Three Imaginary Girls

Seattle's Indie-Pop Press – Music Reviews, Film Reviews, and Big Fun

The Shondes are a quartet of femme-led firebrands who mix personally passionate and politically charged melodic punk with ragingly romantic vocals seasoned by klezmer verve and cosmopolitan bounce. Their urgent, explosive new album Searchlights will probably be available at their upcoming Seattle show at the Vera Project this Saturday, October 1st, as the band plays on a bill with Emily B Kingan, Emily Hart, and Aubrey Zoli. As always at the Vera, it's all ages, and eight bucks (seven with a club card), and guaranteed to be one of the most moving rock shows you'll probably see this season.

Currently on tour, The Shondes initially formed in 2006, around the ferocious but still fetching lead vocals of bassist Louisa Solomon, and features forefront playing by excellent violin player Elijah Oberman and spackles of frenetic guitar from Fureigh, upon the brassy bed of shudder and boom from multi-level percussion maven Temim Fruchter's drums. The Shondes name is based on the Yiddish word for "disgrace," and their message is that unless you are a stubborn bully or a hypocritical moral coward you don't need to have any. Their two previous albums were great, and in fact the second one, My Dear One, has my favorite song of 2010: "You Ought To Be Ashamed," posted above in a live version from a feral show in a state that needed some reminder of cultural common decency.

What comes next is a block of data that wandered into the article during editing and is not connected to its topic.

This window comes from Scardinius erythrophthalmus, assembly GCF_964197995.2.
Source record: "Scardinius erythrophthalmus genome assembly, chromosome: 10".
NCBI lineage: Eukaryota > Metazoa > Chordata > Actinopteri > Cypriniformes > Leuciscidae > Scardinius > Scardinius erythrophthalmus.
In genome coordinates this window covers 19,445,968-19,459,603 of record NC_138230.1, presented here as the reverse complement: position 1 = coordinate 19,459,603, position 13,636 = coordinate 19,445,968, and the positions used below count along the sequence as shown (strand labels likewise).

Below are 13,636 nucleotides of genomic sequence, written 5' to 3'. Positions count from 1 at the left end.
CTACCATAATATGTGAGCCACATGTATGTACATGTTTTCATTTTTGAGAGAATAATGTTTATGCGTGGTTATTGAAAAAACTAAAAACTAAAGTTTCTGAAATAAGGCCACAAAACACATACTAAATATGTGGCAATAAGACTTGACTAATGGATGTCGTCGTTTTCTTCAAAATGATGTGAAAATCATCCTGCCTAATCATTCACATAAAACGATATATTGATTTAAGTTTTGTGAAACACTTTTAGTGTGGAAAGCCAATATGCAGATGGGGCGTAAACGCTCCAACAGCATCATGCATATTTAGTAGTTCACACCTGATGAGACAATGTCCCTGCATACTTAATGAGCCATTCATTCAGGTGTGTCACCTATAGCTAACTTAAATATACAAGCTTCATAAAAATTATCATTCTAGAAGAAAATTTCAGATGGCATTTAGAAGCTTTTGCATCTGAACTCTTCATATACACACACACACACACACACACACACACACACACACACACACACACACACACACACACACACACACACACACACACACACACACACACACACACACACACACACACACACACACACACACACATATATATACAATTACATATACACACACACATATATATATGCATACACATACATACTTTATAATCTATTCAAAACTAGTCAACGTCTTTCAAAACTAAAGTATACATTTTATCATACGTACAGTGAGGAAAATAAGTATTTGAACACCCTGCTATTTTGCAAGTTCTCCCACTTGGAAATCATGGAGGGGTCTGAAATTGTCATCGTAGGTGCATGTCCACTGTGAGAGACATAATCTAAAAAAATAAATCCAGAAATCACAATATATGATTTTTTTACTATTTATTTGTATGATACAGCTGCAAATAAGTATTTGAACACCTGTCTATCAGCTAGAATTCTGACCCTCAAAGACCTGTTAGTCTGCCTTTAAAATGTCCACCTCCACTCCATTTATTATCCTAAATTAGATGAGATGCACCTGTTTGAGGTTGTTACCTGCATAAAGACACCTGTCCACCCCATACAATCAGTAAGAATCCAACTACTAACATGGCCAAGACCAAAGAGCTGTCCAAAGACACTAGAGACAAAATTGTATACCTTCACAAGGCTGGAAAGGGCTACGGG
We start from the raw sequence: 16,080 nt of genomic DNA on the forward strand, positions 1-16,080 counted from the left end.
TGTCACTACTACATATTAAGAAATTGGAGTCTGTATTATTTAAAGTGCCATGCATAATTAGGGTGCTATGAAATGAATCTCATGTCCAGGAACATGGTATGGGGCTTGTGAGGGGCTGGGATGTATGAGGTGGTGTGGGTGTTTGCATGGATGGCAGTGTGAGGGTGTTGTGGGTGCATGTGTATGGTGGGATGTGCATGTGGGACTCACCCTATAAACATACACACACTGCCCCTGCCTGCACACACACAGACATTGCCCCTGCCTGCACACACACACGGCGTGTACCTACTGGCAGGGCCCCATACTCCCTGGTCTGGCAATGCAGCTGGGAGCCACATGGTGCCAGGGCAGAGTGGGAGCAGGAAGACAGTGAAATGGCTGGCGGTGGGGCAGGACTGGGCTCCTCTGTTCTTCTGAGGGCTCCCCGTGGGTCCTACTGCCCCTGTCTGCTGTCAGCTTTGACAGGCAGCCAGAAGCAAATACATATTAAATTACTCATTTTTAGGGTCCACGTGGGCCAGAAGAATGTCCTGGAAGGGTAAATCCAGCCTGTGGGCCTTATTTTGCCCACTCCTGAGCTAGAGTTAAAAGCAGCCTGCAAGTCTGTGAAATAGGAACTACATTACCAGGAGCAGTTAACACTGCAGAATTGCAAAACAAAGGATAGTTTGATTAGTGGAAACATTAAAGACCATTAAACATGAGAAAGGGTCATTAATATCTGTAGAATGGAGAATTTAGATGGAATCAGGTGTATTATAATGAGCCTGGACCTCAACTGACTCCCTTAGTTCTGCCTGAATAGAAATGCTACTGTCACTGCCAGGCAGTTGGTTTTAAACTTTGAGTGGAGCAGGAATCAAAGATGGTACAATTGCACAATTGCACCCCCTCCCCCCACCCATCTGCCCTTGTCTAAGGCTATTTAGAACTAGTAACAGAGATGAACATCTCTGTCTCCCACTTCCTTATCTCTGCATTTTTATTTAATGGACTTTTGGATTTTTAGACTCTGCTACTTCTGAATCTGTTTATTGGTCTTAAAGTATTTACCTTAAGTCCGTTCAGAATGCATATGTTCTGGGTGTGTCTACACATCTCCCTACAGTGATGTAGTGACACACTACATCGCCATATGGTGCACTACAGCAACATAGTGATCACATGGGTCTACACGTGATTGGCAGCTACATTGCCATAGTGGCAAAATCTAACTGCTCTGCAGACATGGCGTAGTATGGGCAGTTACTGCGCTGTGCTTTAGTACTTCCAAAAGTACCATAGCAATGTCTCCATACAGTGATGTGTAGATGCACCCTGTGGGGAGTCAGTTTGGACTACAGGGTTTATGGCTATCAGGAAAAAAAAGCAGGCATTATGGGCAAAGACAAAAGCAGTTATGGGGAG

Searchlights sheds some of the overtly florid influences of the band's previous releases, its ten tracks being more straight-ahead modern rock in approach, less cabaret-kissed, reflecting both the story behind the album and the story of our times. The album was written within the terrifying, fighting-for-life world of Oberman's struggle with cancer, and anthems like "Are You Ready" and "Give Me What You've Got" have all the vivacious life-affirmation of a classic Stiff Little Fingers or more driving early Patti Smith Band song.

The album makes a wonderfully complementary bookend to the Wild Flag album, being all cranky and tight and spilling over with raw feeling, less assured things will go right, and yet hopeful inside the blaze of life's furnace. The full scale of Oberman's treatment and recovery beams by its final song "Bright Again," and the album's first few plays will leave you breathless. I have the feeling there might be another song of this year in there for me too, and I plan to hear it live at the Vera this Saturday night.